If You Want To Tell Your Dates About Your Mental Illness, Here's When To Do It

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Dating usually involves a deliberation game of when to tell the person you're seeing things about yourself. Some people hold off on revealing intimate parts about themselves until months and months have passed, while others lay everything on the table early on in the ~courtship~. Something possibly at the forefront of your mind during dating is when you should tell your dates about your mental illness, if you have one, and how they'll possibly react after you tell them.

Keep in mind that you don't owe your date any explanation. Just because they showed up and split a round of drinks with you doesn't mean they automatically earned the right to learn anything particularly personal about you. That's a privilege that comes with time. You should share information about your health only if and when you feel comfortable.

I spoke to co-founder, Cognitive Behavioral Consultants and Professor of Psychology, Yeshiva University Lata K. McGinn, PhD, and founder of Miami Shrinks and Licensed Psychologist Erika Martinez, Psy.D., CDWF about the topic. Here's what they had to say.

If you see the person in your life for awhile, consider telling them.

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Martinez suggests if you see a future with this person, you may want to tell them about a mental health condition you have.

"The best indicator is the amount of trust that the couple has cultivated with each other," Martinez tells Elite Daily. "While there's no hard-and-fast rule about this, I've found that sensitive topics like this usually come up in somewhere between six- to nine-month range in healthy, developing relationships."

McGinn says that while she thinks there is not a certain amount of months you should wait before telling your partner about your mental illness, you don't necessarily want to "hide" the information, either.

"Once it is clear that you are in a regular, monogamous relationship, and have been able to share other confidences with success, and feel comfortable that this person is someone you want to be with for a longer period of time, then it may be time to share the news," McGinn tells Elite Daily.

If you notice they're an empathetic person, you may feel safe telling them.

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Both Martinez and McGinn say to look out for how empathetic your partner is toward mental health – in response, to say, news or television shows – as an indication of how they may respond to you.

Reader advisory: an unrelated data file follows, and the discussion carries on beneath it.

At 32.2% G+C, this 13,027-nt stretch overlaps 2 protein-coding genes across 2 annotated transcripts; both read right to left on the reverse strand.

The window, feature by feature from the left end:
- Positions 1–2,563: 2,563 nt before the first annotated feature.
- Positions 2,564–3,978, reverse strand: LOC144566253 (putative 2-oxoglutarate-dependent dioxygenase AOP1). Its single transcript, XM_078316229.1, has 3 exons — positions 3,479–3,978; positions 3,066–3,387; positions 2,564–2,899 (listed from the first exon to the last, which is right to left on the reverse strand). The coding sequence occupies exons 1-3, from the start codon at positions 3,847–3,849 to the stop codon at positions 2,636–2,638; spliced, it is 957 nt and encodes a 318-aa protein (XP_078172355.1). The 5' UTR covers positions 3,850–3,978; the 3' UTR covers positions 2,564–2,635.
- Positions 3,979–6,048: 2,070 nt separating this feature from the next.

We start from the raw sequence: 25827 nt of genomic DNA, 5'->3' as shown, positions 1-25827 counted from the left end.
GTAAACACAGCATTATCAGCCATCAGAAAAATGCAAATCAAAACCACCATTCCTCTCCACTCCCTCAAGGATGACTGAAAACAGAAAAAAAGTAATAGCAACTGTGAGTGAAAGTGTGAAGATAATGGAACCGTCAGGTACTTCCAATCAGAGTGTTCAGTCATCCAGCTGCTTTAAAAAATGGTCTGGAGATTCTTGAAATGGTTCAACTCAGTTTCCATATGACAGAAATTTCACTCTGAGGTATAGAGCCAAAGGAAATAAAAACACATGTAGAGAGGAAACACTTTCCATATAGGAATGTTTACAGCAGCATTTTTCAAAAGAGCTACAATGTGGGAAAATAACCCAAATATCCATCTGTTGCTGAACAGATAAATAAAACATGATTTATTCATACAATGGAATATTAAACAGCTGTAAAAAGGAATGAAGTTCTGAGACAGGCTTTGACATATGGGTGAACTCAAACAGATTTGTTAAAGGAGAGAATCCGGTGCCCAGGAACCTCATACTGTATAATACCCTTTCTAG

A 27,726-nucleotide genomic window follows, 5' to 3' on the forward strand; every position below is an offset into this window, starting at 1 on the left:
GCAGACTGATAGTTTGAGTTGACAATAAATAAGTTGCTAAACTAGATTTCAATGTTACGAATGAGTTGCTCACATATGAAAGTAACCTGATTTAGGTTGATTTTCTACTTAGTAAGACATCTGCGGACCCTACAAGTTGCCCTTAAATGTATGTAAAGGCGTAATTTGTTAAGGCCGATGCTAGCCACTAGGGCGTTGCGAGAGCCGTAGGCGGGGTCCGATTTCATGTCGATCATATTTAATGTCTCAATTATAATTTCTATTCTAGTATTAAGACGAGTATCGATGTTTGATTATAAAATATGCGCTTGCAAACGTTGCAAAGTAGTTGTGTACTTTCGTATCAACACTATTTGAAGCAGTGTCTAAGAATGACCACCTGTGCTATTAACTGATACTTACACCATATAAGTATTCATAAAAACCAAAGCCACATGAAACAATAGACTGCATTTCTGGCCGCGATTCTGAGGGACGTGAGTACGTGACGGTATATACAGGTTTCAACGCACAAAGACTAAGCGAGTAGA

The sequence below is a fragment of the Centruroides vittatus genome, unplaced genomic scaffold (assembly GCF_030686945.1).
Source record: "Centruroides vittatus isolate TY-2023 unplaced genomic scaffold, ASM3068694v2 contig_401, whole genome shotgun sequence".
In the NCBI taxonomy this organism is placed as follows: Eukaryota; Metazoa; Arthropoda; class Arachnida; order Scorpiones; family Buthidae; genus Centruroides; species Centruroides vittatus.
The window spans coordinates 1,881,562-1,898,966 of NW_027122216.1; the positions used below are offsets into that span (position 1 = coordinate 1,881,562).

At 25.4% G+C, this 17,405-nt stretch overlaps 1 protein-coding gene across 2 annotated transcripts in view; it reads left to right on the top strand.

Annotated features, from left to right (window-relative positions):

When a TV show or movie discusses mental health, Martinez says that "[these] are great opportunities to ask more profound questions of someone you're getting to know and gauge their reactions. Questions like 'Have you ever known, dated, worked with someone that has {insert condition}?' and 'What was that like for you?' are good a good starting point."

Finding out their potential history of either working, platonic, or romantic relationship with another person who had a mental illness may help you know ahead of time their experiencing engaging with these issues.

"You want to make sure they are not being judgmental and not stigmatizing it," McGinn says.

Understand it may take them some time to understand.

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Some people may have never dated someone who has a mental illness before, so when you do decide to share that information with them, understand it may take them some getting used to. Help them understand what to expect, so they can be the best partner they can to you, and support you however you need.

"In some cases, providing your partner with additional information (like books or blogs) may be helpful," Martinez says. "Some people even ask their partners to join them for a therapy session or two so the partner may ask the therapist questions."

If your partner isn't supportive, you don't need them in your life.

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If you've told your partner about your mental health, and even gone to greater lengths like giving them resources to learn about your condition or attended therapy sessions together, and they're still not supportive, you may want to consider ending your relationship.

"If time doesn't help, and the relationship deteriorates afterward, then it might not be a good relationship to stay in," Martinez says.

McGinn adds, "They are not right for you and don’t deserve you."

Your health is important. Remember, relationships should make your life easier and happier — not drain your resources. If your partner isn't able to be supportive, you don't need them around.